With great power comes great responsibility. Or, as Google’s critics say is proven by issues such as this, a total lack of the latter. Google – and Facebook, of which more later – have a near duopoly of control of the entire digital advertising market. The two Silicon Valley giants control almost 60% of the £11bn UK digital ad market, according to eMarketer. And almost 90p of every new £1 of digital ad spend is going to these two players. Programmatic advertising has gone from zero to accounting for almost 80% of the £3.3bn spent on the display advertising part of the market. As well as raking in the cash, Google is responsible for much of the infrastructure that delivers digital advertising. “Google provides most of the plumbing that enables programmatic,” said Scott Moorhead, founder of media consultancy Aperto One. “Google is not controlling the inventory coming in well enough in advance of making it available. And buyers of ads for clients, the media agencies, are not vetting it themselves.”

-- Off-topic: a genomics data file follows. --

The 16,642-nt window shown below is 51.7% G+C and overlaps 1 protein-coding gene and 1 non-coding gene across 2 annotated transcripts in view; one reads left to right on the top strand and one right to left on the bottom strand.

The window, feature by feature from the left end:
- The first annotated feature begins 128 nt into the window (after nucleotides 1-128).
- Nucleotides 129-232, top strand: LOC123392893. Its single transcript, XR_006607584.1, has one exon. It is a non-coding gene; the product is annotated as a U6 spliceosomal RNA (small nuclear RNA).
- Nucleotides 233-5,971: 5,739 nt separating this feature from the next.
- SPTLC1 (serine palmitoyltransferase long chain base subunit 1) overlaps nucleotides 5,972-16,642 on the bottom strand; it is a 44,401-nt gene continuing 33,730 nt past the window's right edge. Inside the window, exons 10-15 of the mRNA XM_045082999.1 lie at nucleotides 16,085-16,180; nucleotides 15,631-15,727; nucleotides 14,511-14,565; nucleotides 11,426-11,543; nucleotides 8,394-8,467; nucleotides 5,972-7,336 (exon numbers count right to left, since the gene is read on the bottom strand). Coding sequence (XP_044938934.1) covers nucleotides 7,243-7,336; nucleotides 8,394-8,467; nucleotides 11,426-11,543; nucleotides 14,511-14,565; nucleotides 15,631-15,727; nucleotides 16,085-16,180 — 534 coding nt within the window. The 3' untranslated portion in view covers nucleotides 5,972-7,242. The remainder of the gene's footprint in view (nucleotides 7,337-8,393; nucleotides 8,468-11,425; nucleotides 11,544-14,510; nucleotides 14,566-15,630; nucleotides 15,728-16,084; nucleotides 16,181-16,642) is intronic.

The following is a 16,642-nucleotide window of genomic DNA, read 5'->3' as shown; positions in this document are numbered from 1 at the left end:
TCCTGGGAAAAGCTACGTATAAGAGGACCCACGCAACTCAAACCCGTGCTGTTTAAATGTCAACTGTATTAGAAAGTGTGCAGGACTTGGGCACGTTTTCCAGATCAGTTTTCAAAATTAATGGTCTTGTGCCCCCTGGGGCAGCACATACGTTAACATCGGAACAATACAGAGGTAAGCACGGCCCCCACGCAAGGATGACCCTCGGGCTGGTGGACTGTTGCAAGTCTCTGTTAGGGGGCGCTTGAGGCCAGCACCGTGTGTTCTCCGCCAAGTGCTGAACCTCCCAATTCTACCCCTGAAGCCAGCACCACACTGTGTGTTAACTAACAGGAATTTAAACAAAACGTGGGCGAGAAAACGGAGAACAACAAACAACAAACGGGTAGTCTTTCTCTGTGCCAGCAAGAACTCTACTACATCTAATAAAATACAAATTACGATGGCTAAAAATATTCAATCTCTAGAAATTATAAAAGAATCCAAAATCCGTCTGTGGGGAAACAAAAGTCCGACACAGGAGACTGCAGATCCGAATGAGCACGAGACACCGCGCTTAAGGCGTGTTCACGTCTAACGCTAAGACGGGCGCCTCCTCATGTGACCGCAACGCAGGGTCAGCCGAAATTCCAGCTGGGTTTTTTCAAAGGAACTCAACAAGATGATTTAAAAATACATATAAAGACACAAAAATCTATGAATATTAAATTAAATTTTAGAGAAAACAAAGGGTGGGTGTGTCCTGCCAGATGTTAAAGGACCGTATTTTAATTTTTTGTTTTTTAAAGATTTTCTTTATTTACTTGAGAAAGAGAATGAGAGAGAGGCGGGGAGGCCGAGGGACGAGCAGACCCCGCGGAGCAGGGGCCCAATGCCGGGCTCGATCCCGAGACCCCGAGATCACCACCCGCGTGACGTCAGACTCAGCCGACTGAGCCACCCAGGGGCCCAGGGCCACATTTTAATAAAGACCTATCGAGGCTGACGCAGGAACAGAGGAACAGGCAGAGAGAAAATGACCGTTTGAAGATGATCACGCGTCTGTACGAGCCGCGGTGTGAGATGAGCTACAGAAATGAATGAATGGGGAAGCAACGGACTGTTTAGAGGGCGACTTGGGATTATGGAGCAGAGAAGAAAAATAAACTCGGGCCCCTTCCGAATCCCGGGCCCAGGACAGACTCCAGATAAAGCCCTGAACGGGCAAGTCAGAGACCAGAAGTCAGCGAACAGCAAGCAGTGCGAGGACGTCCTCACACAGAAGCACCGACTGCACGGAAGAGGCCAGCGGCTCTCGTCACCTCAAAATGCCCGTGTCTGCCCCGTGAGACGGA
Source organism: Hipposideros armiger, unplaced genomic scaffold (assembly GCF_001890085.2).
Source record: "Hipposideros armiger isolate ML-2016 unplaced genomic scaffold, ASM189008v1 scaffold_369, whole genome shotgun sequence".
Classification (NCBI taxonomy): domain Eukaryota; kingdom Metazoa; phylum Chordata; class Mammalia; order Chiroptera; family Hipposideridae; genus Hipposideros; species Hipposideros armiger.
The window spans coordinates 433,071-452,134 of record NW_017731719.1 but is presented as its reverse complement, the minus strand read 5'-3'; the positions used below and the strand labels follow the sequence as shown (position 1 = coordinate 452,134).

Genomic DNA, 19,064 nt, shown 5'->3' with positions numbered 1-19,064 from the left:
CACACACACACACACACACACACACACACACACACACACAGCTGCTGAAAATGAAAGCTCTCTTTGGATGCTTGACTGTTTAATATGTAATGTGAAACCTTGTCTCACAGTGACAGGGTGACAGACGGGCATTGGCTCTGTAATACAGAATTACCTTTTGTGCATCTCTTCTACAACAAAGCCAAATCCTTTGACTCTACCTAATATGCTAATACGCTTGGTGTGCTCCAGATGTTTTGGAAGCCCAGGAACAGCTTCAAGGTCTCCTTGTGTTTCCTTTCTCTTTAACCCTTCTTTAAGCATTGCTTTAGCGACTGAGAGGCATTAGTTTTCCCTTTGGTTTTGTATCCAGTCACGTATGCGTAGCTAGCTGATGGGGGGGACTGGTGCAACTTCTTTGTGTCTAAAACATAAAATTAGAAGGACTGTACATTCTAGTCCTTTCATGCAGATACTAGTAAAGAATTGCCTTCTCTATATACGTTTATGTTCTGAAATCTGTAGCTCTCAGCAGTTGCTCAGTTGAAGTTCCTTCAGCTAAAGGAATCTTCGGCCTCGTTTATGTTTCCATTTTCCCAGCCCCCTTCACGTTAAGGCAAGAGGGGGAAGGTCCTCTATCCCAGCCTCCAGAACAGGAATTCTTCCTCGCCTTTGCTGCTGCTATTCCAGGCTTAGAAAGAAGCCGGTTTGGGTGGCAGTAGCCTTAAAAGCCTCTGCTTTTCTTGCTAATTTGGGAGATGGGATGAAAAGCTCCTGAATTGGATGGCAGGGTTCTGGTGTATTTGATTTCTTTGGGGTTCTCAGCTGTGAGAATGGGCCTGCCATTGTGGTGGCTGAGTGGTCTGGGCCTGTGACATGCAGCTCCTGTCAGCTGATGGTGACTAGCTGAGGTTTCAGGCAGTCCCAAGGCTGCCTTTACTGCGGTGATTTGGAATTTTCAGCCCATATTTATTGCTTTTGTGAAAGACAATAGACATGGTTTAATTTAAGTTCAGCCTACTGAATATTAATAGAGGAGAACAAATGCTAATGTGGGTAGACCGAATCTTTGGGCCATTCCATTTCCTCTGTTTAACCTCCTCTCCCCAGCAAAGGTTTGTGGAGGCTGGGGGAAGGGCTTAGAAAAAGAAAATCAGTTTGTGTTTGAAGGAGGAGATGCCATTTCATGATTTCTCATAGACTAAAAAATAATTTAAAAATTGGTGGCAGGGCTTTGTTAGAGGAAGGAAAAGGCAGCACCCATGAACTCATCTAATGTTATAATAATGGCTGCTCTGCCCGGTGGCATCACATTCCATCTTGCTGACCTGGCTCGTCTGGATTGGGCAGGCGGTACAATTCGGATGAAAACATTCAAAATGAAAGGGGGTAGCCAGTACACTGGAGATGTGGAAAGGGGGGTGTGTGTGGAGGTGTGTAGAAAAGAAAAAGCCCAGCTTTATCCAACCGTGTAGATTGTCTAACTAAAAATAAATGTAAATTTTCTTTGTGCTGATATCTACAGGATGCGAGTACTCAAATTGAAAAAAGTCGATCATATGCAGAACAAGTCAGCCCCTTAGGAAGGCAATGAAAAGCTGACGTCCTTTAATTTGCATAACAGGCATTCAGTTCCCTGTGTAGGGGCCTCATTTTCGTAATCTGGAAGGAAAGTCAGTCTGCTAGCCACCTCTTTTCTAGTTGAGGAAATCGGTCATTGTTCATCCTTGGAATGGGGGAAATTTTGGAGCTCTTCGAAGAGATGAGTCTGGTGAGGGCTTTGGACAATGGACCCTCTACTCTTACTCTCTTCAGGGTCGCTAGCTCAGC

What was that about more on Facebook?
The programmatic advertising furore is the latest in a string of issues that have put the spotlight on the digital advertising market, which has hitherto been viewed as providing brands with the most accurate and measurable means of reaching consumers. Last year, a damning study found that potentially vast amounts of ads that brands were being charged for were viewed by “bots”, computer programs that mimic the behaviour of internet users. This was followed by Facebook admitting to a string of measurement errors, such as how many people are watching videos. Sir Martin Sorrell, chief of the world’s largest marketing group, WPP, said the issue was akin to Facebook “marking its own homework”. Keith Weed, marketing chief at Unilever, which owns brands including Dove and Lynx, said the lack of transparency around the efficacy of digital ads was akin to having “billboards underwater”. More recently, Facebook and Google have been taken to task for not cracking down on fake news, which came to prominence during the US election.
What are YouTube’s policies on advertising and controversial material?
Google knows that advertisers don’t like their brands appearing next to a whole host of controversial topics and tries to head off problems like this before they occur with its “advertiser-friendly content guidelines”.